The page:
Wednesday, July 25, 2018

The Other Scarpa Finally Drops

This story has a really happy ending.

Three years after our together trip alone, Jenny and I finally found ourselves together together in Italy!

We saw Milan, Venice, Siena, and spent a week in Florence, filling our eyes with art, our bellies with food, becoming saturated with beauty and the meaning of this triumph. Italy completely blew her mind... in the right way. The two of us were such a pair, the double-fun was exponential. I showed her all the hot spots in Venice and we had dinner with Fabio in Milan.
The correct response to the Piccolomini Library in the Siena Duomo

On the last full day of our completely triumphant visit to all the gelaterias and carpaccio restaurants, we even made a presentation at an arts colony in Florence, a.k.a. Firenze. I read read sections from my forthcoming memoir based on this blog! Jenny showed slides of her artwork and her brain injury, vividly describing her trauma and recovery.

Listening to her talk, I was disheartened to learn—in kind of a there-is-no-Santa-Claus-way—that after all the anxiety I'd experienced, after all the worry and prayers and candles, that Jenny's healing had occurred so marvelously not through the magic of neuroplasticity or the work of miracles, but because it was a minor injury in the first place. Her brain was not broken, just bruised, in just the right place. Had the AVM squirted a millimeter higher or a hair to the right or with a stronger force, she would not be herself anymore, like so many others who suffer nerve damage, strokes, and growths that alter their senses.  Lucky, lucky, lucky. Also, she was never in danger of death, for all my dramatic and art-producing anxiety.

Jenny's story, which she'd like to turn into a TED talk, was equally fascinating, disturbing, and hot—the temperatures were in the high 30s (celsius of course). The audience at our Saturation Salon sat fanning themselves with the programs, and one had to leave the room when Jenny showed a slide of herself with bruises on her swollen face, stitches up her shaved head. To hear her describe her journey as a painter, and imagine, together, the depression that would come from a permanently desaturated world, built interest and empathy and connection within the small crowd. We all ended up with an enormous appreciation for color. Color! As I watched her, sweat dripping down my back, the truth of my own story became uncomfortably clear: I had nothing to do with her story. I wasn't there. I wasn't actually her family, or part of her supportive community that surrounded her, cooked, and schlepped. All the fuss I made about my own incredible adventure leaving her behind was, to her, just that: fuss.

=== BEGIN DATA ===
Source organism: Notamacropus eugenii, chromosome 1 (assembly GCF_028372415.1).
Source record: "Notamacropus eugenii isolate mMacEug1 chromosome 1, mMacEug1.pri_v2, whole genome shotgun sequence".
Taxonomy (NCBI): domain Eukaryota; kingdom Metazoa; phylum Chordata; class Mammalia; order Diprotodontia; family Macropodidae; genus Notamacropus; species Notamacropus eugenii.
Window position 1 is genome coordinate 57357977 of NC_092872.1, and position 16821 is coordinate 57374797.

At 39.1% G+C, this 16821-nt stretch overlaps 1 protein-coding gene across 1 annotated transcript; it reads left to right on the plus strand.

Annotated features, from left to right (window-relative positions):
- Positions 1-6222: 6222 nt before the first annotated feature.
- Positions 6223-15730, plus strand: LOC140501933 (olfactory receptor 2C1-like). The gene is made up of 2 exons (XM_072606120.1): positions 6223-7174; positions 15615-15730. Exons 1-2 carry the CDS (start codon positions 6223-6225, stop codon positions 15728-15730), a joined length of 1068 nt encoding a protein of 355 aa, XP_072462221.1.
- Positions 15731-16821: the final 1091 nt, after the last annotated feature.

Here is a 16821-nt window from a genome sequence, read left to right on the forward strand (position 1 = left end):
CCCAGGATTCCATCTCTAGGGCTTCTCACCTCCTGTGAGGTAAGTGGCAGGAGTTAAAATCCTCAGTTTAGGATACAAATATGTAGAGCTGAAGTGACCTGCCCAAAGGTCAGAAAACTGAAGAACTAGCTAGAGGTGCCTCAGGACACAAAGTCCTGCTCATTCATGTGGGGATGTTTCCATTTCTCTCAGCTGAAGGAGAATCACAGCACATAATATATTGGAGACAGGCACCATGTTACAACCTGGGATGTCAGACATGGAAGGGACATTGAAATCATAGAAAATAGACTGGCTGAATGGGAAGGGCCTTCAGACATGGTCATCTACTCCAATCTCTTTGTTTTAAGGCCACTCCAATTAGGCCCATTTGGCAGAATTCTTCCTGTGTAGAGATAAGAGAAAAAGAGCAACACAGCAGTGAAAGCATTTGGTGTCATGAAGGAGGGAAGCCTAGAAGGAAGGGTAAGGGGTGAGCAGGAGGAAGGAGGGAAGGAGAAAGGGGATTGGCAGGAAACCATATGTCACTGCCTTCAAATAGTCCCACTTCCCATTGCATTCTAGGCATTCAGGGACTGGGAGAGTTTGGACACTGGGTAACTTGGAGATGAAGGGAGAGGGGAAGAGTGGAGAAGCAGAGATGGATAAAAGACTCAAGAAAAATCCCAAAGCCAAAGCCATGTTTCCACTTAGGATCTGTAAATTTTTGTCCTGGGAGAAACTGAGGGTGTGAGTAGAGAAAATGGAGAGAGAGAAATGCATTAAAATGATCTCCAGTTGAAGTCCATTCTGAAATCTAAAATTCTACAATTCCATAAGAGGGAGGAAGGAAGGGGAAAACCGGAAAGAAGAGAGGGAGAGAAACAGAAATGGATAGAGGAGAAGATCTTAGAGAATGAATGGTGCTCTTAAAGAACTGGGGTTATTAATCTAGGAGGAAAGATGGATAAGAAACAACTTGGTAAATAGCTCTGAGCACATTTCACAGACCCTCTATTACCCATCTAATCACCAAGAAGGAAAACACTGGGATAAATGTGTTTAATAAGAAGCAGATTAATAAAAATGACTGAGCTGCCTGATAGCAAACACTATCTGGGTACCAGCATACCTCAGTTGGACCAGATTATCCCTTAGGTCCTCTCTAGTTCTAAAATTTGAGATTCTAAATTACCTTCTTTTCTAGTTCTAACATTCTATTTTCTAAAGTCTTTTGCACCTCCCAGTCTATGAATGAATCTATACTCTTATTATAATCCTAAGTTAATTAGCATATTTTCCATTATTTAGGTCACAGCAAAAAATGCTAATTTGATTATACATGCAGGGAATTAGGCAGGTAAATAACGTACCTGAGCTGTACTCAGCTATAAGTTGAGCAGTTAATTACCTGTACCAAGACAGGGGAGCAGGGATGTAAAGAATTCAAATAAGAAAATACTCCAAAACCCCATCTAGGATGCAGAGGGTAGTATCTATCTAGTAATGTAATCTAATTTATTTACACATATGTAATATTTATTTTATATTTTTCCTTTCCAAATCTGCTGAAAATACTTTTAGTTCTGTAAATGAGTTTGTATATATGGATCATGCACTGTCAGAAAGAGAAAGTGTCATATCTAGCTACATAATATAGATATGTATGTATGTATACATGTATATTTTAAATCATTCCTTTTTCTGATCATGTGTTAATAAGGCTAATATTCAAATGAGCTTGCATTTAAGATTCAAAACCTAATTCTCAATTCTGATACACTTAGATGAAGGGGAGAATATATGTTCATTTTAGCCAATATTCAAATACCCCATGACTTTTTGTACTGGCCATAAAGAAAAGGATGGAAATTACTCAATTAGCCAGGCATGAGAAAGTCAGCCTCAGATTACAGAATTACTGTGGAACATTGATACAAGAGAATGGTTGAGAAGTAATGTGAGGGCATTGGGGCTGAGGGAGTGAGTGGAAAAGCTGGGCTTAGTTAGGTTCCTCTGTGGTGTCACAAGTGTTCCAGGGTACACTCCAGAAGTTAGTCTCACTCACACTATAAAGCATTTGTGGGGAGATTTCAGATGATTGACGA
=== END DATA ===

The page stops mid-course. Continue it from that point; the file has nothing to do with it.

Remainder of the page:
Afterward, at our dinner party outside in the deepening night, the other visiting artists opened up to us with their own stories, and conversation flowed about how we all grow through and after injury. Tango music played and I danced with a young Spaniard on the patio We drank red wine, ate fresh fruits picked from the orchards around us, ate cheeses and pastas. We just saturated ourselves with flavor, the loveliness of the dusk in the fields (think A Room With A View... where Julian Sands is standing in a tree yelling "BEAUTY!" ...yeah, we were right there). Before Jenny went to bed, leaving me to linger over the Italian love-fest with New Yorkers and Australians and British artists, savoring the end of our story, we caught each other's eyes and melted into each other's happy smiles. We had finally lived our shared dream.

"I loved hearing your story," a beautiful young painter said to me that evening. She had long hair and legs and big eyes and perfect skin and called me a polymath. I loved her for saying so. "It was really, really, such a touching story of friendship, so rare and special." It soothed me that my efforts and vanity were not  completely in vain.

A few days later, our world-enriching host wrote, "When you travel you see more and more that the stories are universal and can be shared in every part of the world with similitudes and differences—but more then everything with emotions that we all feel in different ways and express in different forms—but that all contribute to our first need, our survival."

Ten Days, Ten Pounds will be a book someday. You can see how the story has evolved by reading it on Wattpad!  Please click the stars!

You can also:
  • See all the pretty quotations on Instagram at @generous_muse
  • Listen to the playlist on Spotify.
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